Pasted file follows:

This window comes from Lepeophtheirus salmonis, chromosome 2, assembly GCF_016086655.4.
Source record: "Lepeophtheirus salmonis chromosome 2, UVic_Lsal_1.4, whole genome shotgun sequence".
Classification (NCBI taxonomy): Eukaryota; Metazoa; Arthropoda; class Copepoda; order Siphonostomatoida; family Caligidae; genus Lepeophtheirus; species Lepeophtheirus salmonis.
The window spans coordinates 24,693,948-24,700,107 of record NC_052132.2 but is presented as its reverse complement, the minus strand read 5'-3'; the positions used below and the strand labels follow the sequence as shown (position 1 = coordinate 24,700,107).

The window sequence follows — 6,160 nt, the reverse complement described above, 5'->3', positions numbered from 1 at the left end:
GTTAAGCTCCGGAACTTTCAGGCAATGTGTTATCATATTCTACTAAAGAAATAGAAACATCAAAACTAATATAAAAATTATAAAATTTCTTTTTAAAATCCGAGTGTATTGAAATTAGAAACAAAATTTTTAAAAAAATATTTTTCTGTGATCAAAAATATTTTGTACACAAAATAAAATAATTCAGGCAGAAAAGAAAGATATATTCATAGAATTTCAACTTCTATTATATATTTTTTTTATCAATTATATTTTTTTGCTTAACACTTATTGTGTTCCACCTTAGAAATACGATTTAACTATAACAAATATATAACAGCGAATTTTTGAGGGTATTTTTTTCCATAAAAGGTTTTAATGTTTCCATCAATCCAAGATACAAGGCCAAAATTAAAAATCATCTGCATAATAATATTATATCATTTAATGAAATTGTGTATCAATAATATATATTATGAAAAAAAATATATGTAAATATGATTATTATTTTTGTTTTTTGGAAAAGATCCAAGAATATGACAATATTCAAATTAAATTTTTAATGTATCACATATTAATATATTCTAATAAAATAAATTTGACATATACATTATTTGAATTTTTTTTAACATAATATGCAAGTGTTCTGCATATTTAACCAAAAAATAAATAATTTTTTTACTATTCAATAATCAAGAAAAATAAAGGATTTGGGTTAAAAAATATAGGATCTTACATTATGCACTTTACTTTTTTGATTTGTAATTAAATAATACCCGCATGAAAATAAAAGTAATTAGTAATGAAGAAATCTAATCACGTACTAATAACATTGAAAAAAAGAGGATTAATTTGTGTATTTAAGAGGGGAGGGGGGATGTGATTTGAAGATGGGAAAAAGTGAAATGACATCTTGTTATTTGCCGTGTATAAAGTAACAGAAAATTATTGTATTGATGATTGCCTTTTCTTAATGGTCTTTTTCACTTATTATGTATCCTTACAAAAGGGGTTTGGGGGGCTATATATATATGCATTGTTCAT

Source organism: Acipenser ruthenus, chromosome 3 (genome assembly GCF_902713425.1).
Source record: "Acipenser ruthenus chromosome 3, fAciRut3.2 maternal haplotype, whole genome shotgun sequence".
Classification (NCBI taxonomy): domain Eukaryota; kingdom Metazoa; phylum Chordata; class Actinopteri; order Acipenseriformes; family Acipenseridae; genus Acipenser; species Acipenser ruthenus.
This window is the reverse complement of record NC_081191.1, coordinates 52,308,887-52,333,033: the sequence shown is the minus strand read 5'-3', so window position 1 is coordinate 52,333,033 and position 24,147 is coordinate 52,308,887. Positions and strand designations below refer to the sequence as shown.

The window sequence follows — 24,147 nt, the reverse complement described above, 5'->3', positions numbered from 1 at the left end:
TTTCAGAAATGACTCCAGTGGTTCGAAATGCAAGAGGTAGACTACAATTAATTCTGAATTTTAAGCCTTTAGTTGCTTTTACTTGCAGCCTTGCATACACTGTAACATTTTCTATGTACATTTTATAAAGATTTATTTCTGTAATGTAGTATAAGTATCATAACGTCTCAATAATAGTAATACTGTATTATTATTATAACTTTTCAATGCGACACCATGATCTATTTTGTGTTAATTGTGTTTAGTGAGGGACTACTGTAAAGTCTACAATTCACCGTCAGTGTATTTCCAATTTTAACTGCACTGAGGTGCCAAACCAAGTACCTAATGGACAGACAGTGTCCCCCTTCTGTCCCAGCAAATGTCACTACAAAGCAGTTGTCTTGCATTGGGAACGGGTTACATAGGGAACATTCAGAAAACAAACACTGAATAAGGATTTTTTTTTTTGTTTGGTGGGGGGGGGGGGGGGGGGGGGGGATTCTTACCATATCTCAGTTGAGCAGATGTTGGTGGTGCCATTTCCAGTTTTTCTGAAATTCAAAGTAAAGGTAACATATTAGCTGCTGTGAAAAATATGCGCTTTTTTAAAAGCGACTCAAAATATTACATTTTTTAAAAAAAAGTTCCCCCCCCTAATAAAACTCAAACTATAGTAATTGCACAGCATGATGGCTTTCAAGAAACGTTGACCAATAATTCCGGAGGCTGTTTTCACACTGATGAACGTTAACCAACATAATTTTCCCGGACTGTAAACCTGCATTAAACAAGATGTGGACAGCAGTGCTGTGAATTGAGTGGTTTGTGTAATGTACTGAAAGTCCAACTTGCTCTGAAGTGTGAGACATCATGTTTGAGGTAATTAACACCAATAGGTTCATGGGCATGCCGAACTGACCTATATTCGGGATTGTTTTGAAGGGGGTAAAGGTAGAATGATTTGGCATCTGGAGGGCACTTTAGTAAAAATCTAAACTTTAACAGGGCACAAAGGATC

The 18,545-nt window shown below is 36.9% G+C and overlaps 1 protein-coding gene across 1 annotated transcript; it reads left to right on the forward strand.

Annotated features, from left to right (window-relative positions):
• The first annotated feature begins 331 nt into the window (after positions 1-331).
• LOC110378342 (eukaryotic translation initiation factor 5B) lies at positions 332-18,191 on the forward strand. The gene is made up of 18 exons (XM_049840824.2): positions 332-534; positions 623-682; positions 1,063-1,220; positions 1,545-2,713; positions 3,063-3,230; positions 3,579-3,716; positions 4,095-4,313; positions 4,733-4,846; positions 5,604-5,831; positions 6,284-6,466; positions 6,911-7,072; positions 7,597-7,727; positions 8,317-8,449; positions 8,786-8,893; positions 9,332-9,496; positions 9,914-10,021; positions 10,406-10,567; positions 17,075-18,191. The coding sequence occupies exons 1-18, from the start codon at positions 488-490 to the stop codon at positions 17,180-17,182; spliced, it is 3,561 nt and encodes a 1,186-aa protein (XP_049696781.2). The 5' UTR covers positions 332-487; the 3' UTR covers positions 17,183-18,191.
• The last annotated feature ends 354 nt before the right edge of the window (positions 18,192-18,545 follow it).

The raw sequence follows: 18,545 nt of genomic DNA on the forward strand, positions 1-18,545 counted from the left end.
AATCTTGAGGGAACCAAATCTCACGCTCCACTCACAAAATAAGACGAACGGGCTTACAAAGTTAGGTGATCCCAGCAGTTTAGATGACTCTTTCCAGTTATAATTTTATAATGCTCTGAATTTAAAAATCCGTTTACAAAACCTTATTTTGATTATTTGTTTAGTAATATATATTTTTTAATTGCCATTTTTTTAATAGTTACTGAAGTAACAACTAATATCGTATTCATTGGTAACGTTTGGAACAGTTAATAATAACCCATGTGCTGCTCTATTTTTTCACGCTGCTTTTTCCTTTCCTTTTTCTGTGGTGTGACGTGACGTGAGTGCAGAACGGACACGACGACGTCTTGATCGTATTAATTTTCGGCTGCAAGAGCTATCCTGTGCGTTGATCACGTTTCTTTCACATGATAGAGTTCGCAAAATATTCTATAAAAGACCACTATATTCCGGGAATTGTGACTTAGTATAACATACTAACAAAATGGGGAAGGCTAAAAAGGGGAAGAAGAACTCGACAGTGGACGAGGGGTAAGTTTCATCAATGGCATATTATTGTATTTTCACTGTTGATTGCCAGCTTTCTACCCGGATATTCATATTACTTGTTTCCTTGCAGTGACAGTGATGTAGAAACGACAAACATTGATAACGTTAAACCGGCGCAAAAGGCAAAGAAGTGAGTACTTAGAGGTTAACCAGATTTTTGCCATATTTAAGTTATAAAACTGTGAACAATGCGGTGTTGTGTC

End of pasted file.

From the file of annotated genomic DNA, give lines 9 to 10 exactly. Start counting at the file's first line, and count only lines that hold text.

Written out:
Classification (NCBI taxonomy): domain Eukaryota; kingdom Metazoa; phylum Chordata; class Actinopteri; order Acipenseriformes; family Acipenseridae; genus Acipenser; species Acipenser ruthenus.
This window is the reverse complement of record NC_081191.1, coordinates 52,308,887-52,333,033: the sequence shown is the minus strand read 5'-3', so window position 1 is coordinate 52,333,033 and position 24,147 is coordinate 52,308,887. Positions and strand designations below refer to the sequence as shown.